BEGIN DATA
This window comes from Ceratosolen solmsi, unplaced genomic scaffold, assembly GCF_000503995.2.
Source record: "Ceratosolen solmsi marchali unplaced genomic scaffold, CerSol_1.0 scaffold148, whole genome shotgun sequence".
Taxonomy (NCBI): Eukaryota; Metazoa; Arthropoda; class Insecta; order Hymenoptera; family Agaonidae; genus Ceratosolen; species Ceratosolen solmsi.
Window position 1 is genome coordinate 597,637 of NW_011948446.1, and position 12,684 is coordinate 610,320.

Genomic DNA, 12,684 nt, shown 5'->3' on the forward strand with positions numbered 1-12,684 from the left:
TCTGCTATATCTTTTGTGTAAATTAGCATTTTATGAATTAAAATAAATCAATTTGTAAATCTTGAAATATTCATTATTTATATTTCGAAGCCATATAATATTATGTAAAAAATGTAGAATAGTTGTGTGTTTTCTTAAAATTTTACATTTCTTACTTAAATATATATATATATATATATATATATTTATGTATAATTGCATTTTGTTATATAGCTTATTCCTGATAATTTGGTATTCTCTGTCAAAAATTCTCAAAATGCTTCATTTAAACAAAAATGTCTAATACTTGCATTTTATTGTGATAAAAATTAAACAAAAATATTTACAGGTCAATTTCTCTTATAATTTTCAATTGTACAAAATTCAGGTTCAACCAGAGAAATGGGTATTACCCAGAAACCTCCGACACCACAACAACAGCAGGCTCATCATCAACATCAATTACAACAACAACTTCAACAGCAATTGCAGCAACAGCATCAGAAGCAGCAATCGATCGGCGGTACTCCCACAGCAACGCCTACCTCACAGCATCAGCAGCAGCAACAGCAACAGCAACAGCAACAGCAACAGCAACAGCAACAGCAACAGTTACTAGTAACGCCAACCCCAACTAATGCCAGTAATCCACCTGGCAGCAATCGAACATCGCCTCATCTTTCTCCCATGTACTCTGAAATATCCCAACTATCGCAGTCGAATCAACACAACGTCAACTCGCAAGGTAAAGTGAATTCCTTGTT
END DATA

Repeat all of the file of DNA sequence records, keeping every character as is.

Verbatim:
This window comes from Ceratosolen solmsi, unplaced genomic scaffold, assembly GCF_000503995.2.
Source record: "Ceratosolen solmsi marchali unplaced genomic scaffold, CerSol_1.0 scaffold148, whole genome shotgun sequence".
Taxonomy (NCBI): Eukaryota; Metazoa; Arthropoda; class Insecta; order Hymenoptera; family Agaonidae; genus Ceratosolen; species Ceratosolen solmsi.
Window position 1 is genome coordinate 597,637 of NW_011948446.1, and position 12,684 is coordinate 610,320.

Genomic DNA, 12,684 nt, shown 5'->3' on the forward strand with positions numbered 1-12,684 from the left:
TCTGCTATATCTTTTGTGTAAATTAGCATTTTATGAATTAAAATAAATCAATTTGTAAATCTTGAAATATTCATTATTTATATTTCGAAGCCATATAATATTATGTAAAAAATGTAGAATAGTTGTGTGTTTTCTTAAAATTTTACATTTCTTACTTAAATATATATATATATATATATATATATTTATGTATAATTGCATTTTGTTATATAGCTTATTCCTGATAATTTGGTATTCTCTGTCAAAAATTCTCAAAATGCTTCATTTAAACAAAAATGTCTAATACTTGCATTTTATTGTGATAAAAATTAAACAAAAATATTTACAGGTCAATTTCTCTTATAATTTTCAATTGTACAAAATTCAGGTTCAACCAGAGAAATGGGTATTACCCAGAAACCTCCGACACCACAACAACAGCAGGCTCATCATCAACATCAATTACAACAACAACTTCAACAGCAATTGCAGCAACAGCATCAGAAGCAGCAATCGATCGGCGGTACTCCCACAGCAACGCCTACCTCACAGCATCAGCAGCAGCAACAGCAACAGCAACAGCAACAGCAACAGCAACAGCAACAGCAACAGTTACTAGTAACGCCAACCCCAACTAATGCCAGTAATCCACCTGGCAGCAATCGAACATCGCCTCATCTTTCTCCCATGTACTCTGAAATATCCCAACTATCGCAGTCGAATCAACACAACGTCAACTCGCAAGGTAAAGTGAATTCCTTGTT